Wood Engravers archive
Wednesday 12 November 2008
The simple yet elegant art of wood engraving is enjoying something of a resurgence, thanks mainly to the Society of Wood Engravers
The Society of Wood Engravers (SWE), an international group of artists who produce prints using the relief printing technique known as wood engraving, was founded in 1920 by a group of artists that included Eric Gill, Lucien Pissaro and Gwen Raverat. It held an annual exhibition that attracted work from other notable artists such as David Jones, John and Paul Nash, Paul Gauguin and Clare Leighton. The SWE was revived in the 1980s and has built up an international reputation for excellence.
Here we can see some of the work exhibited in the 70th annual exhibition - a far cry from the haystacks and rabbits that characterised exhibitions of wood engravings some thirty years ago, though there is space for prints featuring traditional themes.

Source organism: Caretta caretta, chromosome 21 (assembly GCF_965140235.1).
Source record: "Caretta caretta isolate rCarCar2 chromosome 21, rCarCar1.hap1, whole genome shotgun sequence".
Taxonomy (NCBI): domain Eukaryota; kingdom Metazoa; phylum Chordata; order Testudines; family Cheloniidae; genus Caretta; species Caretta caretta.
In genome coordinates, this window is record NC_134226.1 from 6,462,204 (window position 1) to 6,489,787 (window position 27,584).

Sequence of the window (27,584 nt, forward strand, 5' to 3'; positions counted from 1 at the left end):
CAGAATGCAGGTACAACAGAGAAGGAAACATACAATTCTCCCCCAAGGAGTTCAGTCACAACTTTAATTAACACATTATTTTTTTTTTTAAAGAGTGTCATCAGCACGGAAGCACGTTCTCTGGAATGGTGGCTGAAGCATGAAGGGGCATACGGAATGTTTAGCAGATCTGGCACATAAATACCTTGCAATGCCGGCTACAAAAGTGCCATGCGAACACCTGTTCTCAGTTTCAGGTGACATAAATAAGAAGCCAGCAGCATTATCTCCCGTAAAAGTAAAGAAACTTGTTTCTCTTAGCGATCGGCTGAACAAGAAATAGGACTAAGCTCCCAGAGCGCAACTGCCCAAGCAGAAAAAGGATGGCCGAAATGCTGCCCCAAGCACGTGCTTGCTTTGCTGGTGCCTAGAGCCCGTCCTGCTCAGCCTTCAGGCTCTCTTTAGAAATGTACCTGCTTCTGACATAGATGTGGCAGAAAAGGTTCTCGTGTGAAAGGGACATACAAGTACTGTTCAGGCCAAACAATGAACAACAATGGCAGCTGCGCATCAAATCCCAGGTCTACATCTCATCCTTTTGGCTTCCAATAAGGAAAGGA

International flavourThe SWE exhibitions attract work from across the globe with artists in Japan, Ukraine, Poland, Italy, Holland, France, Brazil, Canada and the USA regularly submitting their work. All the prints are subjected to a selection committee including the members' prints - there is no automatic right to inclusion. Steadily rising standards in recent years justifies the rigorous policy. Exciting work by a newcomer that is not perfect in its execution will be strongly supported for inclusion, ahead of prints that are more skilled but might be more predictable or less interesting.
EngravingSubjects are wide-ranging and so are the techniques. Shortage of traditional timbers forced experiments with other materials and tools. Paradoxically, the closure of the last boxwood
block-maker in the UK galvanised the SWE into setting up its own workshop in Gateshead, run by young engraver Chris Daunt, who had been making his own blocks for several years. He is now producing blocks that are better than we have seen for decades and the future of engraving on wood looks to be secure. But there will still be demand for man-made alternatives, in part, because they are cheaper but mainly because they allow for far greater scale and are not vulnerable to changing atmospheric conditions.